Success is not a gleaming, shiny mountain. It’s a pile of mistakes you’re standing on instead of buried under – Dave Ramsey
There is a bias towards the easy over the difficult. Although innocent, it can condition us to seek out quick fixes as a default, even when such an action may cause dire consequences. The quick-fix mentality has become what scratches the itch for many looking for shortcuts toward success. With shorter attention spans, we are readily susceptible to the low-hanging fruit of quick fixes that promise solutions or “hacks,” which in the long term program our minds to side step long term solutions that make us yawn. This mentality is perhaps at the heart of many addictions and financial debt. We get hooked on what remedies are in the short term but in the long term leave us worse off. Unfortunately, many quick fixes are surface-level. James Clear put it best,
“Remove the branches of a thorn bush today, and you’ll avoid a scrape this year. But next year, you’ll face the same problem again.
Remove the root of the bush today, and the entire plant will die.
Are you solving problems at the branch level or the root level?”
When we major in quick fixes for the sake of speed and at the expense of prudence, we may become oblivious to obvious dangers that lay ahead.
Stay the Course
Some quick fixes work. For example, krazy glue is a quick fix to repair a broken chair. However, a leaky sink or toilet may require more than glue for a longer-lasting solution.
Krazy glue is not an effective solution to live a significant life. There are no silver bullets. As the introductory quote from Dave Ramsey reminds us, mistakes and failures are part of the journey of life. These scars inform us that life is not an incubation but, at times, can be a jungle, and scars are unavoidable. We don’t grow by seeking silver bullets. We are most effective when we choose to do things the right way, even when it takes longer and detours happen. Sometimes life zigs when you expect it to zag and vice versa. We don’t realize a dream because we took one giant step, but we took multiple small steps and kept going even in the face of failure and disappointment. In the end our steadfastness and focus is recognized when we reach the goal we set out to accomplish.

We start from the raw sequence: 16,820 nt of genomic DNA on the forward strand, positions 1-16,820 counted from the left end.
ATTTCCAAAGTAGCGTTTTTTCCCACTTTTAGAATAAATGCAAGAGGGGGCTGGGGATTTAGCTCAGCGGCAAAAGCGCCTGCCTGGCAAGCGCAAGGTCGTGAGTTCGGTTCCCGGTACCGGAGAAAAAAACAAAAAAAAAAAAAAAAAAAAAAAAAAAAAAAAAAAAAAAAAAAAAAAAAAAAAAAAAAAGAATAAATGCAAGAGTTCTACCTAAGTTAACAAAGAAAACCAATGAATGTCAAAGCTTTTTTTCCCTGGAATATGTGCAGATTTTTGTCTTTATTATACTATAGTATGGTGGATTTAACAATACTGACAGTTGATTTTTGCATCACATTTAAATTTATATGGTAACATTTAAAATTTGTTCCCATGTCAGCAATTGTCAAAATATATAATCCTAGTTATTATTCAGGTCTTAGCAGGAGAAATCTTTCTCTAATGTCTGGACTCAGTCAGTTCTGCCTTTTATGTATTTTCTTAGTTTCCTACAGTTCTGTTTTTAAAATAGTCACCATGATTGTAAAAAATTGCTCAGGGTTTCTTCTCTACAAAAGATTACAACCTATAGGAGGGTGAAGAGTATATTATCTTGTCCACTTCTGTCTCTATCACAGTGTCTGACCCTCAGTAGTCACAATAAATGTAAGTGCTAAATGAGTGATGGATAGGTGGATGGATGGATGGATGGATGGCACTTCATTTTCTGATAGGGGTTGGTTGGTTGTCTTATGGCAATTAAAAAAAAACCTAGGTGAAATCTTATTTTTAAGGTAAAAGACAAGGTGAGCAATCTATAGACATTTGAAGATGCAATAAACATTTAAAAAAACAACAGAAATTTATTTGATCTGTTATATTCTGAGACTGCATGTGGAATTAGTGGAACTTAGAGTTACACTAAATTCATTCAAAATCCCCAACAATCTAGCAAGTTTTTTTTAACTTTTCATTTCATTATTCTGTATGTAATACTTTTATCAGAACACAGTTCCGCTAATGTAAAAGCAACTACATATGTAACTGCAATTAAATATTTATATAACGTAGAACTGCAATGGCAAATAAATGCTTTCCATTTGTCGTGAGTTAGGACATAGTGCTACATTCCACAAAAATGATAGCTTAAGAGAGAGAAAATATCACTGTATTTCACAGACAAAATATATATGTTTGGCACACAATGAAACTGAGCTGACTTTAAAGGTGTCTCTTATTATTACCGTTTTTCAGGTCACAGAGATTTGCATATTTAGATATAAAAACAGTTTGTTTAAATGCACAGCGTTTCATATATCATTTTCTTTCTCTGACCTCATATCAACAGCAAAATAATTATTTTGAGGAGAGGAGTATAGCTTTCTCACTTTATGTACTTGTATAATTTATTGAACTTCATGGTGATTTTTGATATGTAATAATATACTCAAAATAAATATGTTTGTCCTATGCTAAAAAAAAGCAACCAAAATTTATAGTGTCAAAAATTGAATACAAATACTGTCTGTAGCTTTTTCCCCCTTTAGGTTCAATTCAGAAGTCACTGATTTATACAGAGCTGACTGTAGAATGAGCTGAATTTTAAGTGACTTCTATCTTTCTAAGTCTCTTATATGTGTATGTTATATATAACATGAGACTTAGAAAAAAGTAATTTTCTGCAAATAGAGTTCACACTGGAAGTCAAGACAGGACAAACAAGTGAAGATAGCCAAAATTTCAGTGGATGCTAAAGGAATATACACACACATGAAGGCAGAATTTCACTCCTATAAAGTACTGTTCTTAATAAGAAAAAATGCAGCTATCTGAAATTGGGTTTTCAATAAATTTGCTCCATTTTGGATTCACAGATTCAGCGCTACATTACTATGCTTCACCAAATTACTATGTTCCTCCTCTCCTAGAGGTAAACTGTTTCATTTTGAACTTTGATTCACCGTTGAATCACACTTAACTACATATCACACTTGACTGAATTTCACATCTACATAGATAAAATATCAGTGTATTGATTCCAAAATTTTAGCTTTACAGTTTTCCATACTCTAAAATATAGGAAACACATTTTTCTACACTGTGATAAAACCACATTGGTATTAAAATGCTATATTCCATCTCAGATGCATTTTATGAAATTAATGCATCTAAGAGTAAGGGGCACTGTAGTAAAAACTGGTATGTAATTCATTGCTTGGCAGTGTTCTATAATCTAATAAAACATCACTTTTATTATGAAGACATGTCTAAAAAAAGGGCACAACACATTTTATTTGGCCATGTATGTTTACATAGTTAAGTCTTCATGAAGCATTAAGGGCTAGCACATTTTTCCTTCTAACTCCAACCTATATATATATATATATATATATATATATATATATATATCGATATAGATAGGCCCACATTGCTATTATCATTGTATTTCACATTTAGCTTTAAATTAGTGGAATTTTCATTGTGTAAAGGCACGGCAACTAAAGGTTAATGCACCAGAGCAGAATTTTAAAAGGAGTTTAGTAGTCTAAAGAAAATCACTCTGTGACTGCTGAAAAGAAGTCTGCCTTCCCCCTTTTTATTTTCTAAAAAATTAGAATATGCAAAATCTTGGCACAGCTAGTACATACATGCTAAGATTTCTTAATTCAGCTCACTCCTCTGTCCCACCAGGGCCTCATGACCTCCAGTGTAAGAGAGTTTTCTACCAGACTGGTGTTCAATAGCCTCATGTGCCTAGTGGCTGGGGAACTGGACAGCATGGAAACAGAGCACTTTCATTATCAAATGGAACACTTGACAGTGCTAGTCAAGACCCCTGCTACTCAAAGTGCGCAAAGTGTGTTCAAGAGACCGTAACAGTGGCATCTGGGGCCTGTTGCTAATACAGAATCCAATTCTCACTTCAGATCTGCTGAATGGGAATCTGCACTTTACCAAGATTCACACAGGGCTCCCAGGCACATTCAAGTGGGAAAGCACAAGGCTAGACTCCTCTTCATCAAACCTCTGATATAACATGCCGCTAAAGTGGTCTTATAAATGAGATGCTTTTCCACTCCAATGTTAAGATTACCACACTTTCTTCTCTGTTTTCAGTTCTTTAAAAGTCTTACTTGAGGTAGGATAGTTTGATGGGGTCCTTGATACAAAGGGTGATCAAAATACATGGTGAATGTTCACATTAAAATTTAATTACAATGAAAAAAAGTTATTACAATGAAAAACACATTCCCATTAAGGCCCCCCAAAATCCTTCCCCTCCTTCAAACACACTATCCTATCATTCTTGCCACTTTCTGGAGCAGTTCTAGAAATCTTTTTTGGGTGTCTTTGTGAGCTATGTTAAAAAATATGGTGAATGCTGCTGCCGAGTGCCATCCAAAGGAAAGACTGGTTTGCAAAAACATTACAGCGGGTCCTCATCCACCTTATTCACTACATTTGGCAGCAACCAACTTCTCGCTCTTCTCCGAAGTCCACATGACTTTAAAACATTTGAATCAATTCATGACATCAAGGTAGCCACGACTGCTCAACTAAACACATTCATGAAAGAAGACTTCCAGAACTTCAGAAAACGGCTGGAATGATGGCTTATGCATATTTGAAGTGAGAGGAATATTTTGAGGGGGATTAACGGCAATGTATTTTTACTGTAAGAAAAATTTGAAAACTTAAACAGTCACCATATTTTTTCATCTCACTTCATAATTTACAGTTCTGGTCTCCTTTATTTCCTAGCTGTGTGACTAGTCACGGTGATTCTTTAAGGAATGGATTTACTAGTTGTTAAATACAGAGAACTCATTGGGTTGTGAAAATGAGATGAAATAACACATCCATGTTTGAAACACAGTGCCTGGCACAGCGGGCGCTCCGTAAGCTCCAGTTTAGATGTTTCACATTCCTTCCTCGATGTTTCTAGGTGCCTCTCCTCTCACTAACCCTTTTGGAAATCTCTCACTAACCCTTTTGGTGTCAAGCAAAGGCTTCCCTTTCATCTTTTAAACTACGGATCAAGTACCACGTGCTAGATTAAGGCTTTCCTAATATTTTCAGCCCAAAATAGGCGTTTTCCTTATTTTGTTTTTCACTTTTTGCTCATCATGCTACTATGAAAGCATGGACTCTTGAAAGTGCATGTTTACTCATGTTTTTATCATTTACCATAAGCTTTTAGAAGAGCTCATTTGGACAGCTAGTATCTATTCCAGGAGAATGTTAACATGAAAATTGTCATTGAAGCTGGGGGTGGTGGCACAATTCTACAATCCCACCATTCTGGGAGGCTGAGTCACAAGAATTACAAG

Can It Stand the Fire?
Current NBA star Ja Morant was recently named the Most Improved Player. Nobody thought he would make such great strides in such a short time. For five years, Morant worked hard in obscurity, daily putting in the work that we now see on display as he amazes us on the hardwood and has the Memphis Grizzlies playing elite basketball. Morant will be the first to tell you his ascent is not a silver bullet. Instead, Morant talks about developing in a place that many people have an aversion to; the dark. For five hours a day, Ja honed his craft. Away from the limelight, Morant worked on his shooting, passing, and defense. The jaw-dropping moves we now see are the offspring of greatness cultivated in obscurity. In the furnace of the playoffs, where it’s win or go home, Morant is proof that the long road to significance is not paved with gold but with discipline, focus, and a determination to stand on top of your mistakes, failures, and disappointments not buried by them.
Final Thought: Quick fixes are attractive but not always appropriate to solve a problem or reach a goal. Don’t abandon the long game approach because a quick fix appears to be the panacea for all your problems or the key to reaching your goal. Don’t look for the magic pill but develop the discipline and habits to create authentic and lasting growth or solutions. Progress is not always fast but like Morant, trust the process no matter how long it takes.
Keep on keeping on!